Vision, aspiration, and confidence were all present, but was there compassion? It depends on what we mean by the word. When Speaker of the House, Tip O...


With the commencement of our second year of publishing Religion & Liberty, we are adding a regular feature by the Reverend Dr. John K. Williams. Dr. Williams is a graduate of Melbourne and Oxford Universities. After receiving his Bachelor’s degree, he taught philosophy at Melbourne for three years before studying for the ministry. He was ordained in the Presbyterian Church, and served as chaplain and senior teacher at St. Leonard’s College, East Brighton, Australia, for eleven years. Dr. Williams currently works as a lecturer and writer, and spent several weeks at the Acton Institute as mentor for our “Toward a Free and Virtuous Society” conference, and adjunct scholar. This column will offer our readers an opportunity to evaluate current wisdoms in the light of a traditional philosophical approach.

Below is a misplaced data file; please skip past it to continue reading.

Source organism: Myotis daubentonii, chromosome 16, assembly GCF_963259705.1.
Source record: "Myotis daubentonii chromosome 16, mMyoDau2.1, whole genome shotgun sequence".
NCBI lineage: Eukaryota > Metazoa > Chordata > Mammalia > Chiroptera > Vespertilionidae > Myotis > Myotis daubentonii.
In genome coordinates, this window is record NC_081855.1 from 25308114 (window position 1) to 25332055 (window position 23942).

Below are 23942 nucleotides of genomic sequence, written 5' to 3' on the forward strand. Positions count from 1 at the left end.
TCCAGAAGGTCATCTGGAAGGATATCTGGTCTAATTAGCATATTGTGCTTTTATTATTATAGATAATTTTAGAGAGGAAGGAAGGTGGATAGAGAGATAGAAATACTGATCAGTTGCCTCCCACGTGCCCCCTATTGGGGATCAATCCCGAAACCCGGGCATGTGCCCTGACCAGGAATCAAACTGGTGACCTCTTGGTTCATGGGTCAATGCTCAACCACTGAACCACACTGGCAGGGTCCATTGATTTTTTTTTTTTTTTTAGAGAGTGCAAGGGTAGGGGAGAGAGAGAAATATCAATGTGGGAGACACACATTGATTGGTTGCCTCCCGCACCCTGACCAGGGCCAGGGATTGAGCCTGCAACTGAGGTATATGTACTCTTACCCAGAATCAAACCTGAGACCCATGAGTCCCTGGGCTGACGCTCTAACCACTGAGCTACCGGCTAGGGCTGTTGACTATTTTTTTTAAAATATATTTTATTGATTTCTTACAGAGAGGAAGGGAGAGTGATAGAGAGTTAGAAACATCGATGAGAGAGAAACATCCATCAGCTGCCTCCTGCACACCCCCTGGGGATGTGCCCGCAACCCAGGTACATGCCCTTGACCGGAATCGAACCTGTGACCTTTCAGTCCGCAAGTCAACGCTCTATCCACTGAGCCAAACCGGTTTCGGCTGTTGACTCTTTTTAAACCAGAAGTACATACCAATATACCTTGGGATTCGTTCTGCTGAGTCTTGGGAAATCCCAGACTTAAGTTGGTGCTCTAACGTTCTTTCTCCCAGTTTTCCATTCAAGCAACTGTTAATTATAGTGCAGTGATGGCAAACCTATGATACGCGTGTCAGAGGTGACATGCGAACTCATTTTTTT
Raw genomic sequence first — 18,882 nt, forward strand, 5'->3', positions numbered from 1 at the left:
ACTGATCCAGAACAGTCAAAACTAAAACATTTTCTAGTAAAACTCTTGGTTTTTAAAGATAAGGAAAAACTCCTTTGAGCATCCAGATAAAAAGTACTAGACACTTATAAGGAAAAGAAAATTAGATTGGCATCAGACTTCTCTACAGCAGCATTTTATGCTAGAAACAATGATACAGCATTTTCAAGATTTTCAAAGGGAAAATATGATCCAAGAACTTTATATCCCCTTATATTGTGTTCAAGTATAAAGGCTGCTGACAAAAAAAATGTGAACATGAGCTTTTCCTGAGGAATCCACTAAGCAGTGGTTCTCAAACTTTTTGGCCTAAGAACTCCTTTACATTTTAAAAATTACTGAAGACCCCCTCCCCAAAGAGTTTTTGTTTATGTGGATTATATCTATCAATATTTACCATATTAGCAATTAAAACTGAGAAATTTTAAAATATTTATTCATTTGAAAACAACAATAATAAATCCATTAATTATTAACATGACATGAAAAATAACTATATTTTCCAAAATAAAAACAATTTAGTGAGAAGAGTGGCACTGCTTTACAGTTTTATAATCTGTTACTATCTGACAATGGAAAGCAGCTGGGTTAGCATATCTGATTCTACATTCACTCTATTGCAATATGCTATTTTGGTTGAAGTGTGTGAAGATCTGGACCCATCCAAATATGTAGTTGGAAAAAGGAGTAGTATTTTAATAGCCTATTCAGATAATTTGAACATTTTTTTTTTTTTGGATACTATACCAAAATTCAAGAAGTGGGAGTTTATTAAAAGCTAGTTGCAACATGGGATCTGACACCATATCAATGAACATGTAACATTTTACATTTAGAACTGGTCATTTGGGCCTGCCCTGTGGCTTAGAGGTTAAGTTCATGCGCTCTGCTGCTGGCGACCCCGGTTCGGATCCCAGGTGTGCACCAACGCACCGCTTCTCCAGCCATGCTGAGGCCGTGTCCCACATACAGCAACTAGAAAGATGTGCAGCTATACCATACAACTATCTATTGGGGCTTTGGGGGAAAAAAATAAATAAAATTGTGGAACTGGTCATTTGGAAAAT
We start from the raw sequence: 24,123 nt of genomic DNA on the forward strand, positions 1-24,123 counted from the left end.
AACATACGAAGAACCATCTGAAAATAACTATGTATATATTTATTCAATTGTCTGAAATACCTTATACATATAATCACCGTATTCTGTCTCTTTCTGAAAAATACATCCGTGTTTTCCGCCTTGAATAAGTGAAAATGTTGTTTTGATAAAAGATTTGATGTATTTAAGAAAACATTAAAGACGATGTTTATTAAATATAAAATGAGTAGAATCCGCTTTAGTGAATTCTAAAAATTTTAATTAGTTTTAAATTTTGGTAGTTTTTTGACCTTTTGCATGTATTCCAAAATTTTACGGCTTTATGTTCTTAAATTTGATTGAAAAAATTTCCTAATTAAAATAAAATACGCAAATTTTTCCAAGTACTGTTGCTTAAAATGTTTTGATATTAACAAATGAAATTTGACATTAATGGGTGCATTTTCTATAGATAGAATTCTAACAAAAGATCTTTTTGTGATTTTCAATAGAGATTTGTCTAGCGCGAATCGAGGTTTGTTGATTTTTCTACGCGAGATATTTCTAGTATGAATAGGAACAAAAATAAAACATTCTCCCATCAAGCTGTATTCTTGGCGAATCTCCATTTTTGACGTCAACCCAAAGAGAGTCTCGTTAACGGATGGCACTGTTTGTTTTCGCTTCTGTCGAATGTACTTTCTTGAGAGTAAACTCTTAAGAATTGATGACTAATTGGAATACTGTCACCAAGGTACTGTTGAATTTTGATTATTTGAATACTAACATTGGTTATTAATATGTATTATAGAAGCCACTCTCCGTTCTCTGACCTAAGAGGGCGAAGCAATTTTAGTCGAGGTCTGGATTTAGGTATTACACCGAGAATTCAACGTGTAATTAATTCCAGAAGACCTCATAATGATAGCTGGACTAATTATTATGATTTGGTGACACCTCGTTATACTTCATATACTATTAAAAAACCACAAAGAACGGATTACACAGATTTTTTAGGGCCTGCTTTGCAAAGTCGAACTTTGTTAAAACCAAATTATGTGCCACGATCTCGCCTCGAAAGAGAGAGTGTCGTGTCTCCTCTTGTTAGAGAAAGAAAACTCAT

Alexis de Tocqueville

Estas son palabras de Alexis de Tocqueville en su clásica obra Democracia en América.

Nacido en París en 1805, Tocqueville era miembro de la pequeña nobleza. Fue enviado por su familia a los Estados Unidos, junto a su amigo Gustave de Beaumont, para evitar el alboroto resultante de la revolución de 1830. Si bien el declarado propósito de su visita era estudiar el sistema penal americano, Tocqueville hizo mucho más que eso durante su viaje de nueve meses (11 de Mayo de 1831- 20 de Febrero de 1832) que le llevaron desde Boston en el este, hasta Green...